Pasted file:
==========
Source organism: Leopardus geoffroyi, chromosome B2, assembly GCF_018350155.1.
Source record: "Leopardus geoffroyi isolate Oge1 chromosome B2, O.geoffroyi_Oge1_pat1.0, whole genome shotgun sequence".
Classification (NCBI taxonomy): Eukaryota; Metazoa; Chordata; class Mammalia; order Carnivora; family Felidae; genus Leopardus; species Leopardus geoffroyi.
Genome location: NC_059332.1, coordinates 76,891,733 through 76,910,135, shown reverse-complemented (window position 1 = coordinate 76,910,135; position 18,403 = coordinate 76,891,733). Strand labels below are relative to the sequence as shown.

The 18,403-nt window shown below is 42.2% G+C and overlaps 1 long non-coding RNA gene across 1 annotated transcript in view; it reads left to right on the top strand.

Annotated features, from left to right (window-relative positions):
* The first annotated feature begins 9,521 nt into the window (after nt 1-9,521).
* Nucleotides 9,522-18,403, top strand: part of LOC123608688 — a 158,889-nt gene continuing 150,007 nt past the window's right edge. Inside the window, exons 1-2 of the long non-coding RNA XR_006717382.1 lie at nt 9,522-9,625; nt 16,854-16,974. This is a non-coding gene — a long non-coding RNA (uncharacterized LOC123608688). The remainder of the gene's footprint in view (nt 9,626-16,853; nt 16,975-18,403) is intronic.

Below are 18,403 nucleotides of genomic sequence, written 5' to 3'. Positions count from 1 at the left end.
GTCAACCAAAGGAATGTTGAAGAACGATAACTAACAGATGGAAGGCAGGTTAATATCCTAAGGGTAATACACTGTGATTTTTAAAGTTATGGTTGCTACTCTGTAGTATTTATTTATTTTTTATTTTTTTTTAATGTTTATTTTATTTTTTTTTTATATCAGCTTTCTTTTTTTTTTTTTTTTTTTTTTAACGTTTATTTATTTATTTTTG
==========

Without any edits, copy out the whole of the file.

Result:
Source organism: Leopardus geoffroyi, chromosome B2, assembly GCF_018350155.1.
Source record: "Leopardus geoffroyi isolate Oge1 chromosome B2, O.geoffroyi_Oge1_pat1.0, whole genome shotgun sequence".
Classification (NCBI taxonomy): Eukaryota; Metazoa; Chordata; class Mammalia; order Carnivora; family Felidae; genus Leopardus; species Leopardus geoffroyi.
Genome location: NC_059332.1, coordinates 76,891,733 through 76,910,135, shown reverse-complemented (window position 1 = coordinate 76,910,135; position 18,403 = coordinate 76,891,733). Strand labels below are relative to the sequence as shown.

The 18,403-nt window shown below is 42.2% G+C and overlaps 1 long non-coding RNA gene across 1 annotated transcript in view; it reads left to right on the top strand.

Annotated features, from left to right (window-relative positions):
* The first annotated feature begins 9,521 nt into the window (after nt 1-9,521).
* Nucleotides 9,522-18,403, top strand: part of LOC123608688 — a 158,889-nt gene continuing 150,007 nt past the window's right edge. Inside the window, exons 1-2 of the long non-coding RNA XR_006717382.1 lie at nt 9,522-9,625; nt 16,854-16,974. This is a non-coding gene — a long non-coding RNA (uncharacterized LOC123608688). The remainder of the gene's footprint in view (nt 9,626-16,853; nt 16,975-18,403) is intronic.

Below are 18,403 nucleotides of genomic sequence, written 5' to 3'. Positions count from 1 at the left end.
GTCAACCAAAGGAATGTTGAAGAACGATAACTAACAGATGGAAGGCAGGTTAATATCCTAAGGGTAATACACTGTGATTTTTAAAGTTATGGTTGCTACTCTGTAGTATTTATTTATTTTTTATTTTTTTTTAATGTTTATTTTATTTTTTTTTTATATCAGCTTTCTTTTTTTTTTTTTTTTTTTTTTAACGTTTATTTATTTATTTTTG